scope of this committee. The Committee on Science, Engineering, and Public Policy (COSEPUP) of the National Academies recently addressed what is needed to facilitate interdisciplinary research in general1 and other committees of the National Academies continue to conduct studies on research at particular intersections.2

There is also a tension in the education of students, which must be deep enough in traditional physics, biology, or chemistry to give identity and a strong foundation for later learning. However, that education must also be wide enough to allow an understanding of the questions and available techniques of other disciplines and to facilitate meaningful collaboration. The appropriate balance between breadth and depth is a challenge, because the time and attention given to one topic in a syllabus or curriculum necessarily restricts the time given to another topic.

Using new tools, scientists can teach themselves to think physically or chemically while learning from biological systems. Thus facilities that serve these different modes of thinking and learning are needed. In addition, industry, academia, and national laboratories bring unique strengths to the conduct and advancement of research. These strengths should be coordinated and exploited for the advancement of biomolecular materials research. All of these elements contribute to the progression from basic discovery to the development of a practical device.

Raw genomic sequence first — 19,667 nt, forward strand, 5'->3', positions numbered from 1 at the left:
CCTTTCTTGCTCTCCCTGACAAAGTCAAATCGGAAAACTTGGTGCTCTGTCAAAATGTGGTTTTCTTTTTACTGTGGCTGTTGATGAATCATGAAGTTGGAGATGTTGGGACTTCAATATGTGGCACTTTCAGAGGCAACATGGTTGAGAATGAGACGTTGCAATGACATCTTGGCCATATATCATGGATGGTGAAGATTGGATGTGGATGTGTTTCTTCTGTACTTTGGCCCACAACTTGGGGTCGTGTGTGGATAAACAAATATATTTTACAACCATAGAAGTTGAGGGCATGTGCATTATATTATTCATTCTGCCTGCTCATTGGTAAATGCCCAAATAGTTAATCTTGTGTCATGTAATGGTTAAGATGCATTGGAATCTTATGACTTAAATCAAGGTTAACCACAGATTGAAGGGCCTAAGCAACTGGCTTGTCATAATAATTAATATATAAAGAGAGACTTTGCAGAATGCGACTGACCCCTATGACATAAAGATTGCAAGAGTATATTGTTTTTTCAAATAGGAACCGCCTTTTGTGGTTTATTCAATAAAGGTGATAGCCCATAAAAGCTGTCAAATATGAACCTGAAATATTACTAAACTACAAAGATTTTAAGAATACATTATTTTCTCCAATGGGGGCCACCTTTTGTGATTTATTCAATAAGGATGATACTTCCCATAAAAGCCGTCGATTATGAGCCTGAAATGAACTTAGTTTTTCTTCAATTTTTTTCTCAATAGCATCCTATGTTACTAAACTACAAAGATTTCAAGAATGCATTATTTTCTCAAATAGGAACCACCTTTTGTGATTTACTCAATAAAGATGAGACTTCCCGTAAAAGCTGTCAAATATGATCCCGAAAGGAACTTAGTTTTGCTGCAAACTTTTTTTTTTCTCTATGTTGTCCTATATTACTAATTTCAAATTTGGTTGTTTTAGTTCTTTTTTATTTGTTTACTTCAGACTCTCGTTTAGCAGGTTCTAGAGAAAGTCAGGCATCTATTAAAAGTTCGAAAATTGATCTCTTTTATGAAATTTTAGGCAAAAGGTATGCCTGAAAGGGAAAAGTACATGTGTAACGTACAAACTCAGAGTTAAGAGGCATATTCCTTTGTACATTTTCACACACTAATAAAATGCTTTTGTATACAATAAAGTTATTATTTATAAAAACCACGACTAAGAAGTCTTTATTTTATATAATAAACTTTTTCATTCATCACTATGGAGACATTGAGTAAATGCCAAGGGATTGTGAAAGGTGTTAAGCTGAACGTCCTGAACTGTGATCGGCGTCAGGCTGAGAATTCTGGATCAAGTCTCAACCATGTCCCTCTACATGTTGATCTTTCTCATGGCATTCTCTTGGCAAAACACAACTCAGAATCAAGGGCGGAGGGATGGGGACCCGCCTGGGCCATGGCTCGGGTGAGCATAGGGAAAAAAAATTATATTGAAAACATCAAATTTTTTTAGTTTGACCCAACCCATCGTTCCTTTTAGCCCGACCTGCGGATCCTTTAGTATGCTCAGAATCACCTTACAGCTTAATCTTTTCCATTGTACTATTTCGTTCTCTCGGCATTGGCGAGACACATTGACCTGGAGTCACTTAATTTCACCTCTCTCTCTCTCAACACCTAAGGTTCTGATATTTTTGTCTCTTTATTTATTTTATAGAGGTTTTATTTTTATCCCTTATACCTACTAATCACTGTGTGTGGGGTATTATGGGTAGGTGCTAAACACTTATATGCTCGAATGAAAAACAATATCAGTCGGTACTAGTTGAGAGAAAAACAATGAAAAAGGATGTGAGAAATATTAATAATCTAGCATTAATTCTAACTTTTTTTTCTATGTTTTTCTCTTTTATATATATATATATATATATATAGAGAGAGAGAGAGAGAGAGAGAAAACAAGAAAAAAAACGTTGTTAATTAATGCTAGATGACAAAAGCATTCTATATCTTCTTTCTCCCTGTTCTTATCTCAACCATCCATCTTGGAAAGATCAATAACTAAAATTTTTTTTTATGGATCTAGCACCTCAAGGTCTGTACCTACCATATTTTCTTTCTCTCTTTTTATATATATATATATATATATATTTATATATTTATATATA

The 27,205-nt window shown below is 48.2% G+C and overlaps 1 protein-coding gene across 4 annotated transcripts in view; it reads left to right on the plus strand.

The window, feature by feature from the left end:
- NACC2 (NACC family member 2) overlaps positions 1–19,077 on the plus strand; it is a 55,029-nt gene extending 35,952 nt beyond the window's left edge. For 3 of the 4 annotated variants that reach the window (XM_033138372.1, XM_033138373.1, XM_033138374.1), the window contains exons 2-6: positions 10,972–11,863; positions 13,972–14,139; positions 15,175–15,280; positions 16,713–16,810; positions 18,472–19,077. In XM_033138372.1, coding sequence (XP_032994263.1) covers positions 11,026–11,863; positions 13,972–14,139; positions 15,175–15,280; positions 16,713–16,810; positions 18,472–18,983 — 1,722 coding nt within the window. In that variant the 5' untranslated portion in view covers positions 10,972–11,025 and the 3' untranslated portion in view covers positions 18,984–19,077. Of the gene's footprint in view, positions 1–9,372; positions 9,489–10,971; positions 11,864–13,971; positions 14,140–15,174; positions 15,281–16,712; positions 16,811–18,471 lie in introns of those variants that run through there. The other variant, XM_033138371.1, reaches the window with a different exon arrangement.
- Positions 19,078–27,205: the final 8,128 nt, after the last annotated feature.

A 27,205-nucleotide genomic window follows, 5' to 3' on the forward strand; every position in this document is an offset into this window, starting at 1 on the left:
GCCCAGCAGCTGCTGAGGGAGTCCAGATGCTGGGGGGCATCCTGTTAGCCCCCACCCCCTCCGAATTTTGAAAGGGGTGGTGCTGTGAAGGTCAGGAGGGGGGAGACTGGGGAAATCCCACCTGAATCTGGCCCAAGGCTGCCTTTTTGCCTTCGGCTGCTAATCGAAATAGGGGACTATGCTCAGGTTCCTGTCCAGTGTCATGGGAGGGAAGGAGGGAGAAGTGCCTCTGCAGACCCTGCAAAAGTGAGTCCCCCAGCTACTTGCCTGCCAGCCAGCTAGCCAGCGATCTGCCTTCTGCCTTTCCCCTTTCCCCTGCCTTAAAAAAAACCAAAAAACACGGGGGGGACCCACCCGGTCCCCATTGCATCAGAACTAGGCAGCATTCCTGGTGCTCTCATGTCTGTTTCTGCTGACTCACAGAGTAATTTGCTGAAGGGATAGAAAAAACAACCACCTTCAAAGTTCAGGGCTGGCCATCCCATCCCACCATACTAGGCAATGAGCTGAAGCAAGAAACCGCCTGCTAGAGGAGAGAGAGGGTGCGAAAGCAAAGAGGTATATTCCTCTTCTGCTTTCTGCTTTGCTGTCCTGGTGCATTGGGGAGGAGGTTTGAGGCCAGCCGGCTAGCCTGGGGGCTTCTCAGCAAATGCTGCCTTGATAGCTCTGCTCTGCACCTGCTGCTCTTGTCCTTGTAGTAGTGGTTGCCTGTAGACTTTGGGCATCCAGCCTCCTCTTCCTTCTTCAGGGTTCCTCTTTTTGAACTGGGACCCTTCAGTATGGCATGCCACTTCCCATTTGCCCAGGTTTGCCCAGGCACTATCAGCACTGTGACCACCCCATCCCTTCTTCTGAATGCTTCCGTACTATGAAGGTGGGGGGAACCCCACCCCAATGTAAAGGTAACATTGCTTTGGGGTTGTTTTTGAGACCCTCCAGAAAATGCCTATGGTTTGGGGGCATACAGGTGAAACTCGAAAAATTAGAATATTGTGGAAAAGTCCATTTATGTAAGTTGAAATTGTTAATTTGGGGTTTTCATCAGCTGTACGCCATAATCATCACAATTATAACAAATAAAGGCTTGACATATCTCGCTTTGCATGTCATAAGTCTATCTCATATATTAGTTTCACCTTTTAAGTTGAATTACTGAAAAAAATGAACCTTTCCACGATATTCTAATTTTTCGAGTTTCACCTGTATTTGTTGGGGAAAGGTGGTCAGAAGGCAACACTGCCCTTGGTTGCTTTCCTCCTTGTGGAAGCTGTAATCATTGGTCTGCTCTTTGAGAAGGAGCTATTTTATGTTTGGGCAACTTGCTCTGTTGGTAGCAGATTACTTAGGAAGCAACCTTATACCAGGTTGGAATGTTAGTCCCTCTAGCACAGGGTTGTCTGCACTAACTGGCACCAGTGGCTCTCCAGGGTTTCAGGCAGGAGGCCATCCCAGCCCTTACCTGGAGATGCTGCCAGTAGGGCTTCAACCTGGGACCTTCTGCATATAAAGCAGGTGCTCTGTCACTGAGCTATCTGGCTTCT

EDUCATION AND TRAINING

To realize the opportunities in biomolecular materials research, the next generation of scientists and engineers should be taught to work at the intersection of disciplines and to build productive collaborations that span disciplinary boundaries. Institutions should take advantage of institutional strengths and needs in considering undergraduate and graduate curricula and should involve all relevant parties in these discussions. For example, departments of physics, chemistry, biology, engineering, and mathematics should work cooperatively to consider and reform their programs of study. One department should not reform its own curriculum without involving colleagues from other related departments or considering the increasing interdisciplinarity of science and the interests of students. Only by involving all of the players in curriculum (and course) development can a balance be achieved between focused study and general education in the relevant scientific disciplines. Education should be (1) deep enough in traditional physics or biology or chemistry to give identity and a strong foundation for later learning and

1

COSEPUP, Facilitating Interdisciplinary Research, Washington, D.C.: The National Academies Press, 2004.

2

For example, National Research Council (NRC), Mathematics and 21st Century Biology, Washington, D.C.: The National Academies Press, 2005; J.C. Wooley and H.S. Lin, eds., Catalyzing Inquiry at the Interface of Computing and Biology, Washington, D.C.: The National Academies Press, 2005.



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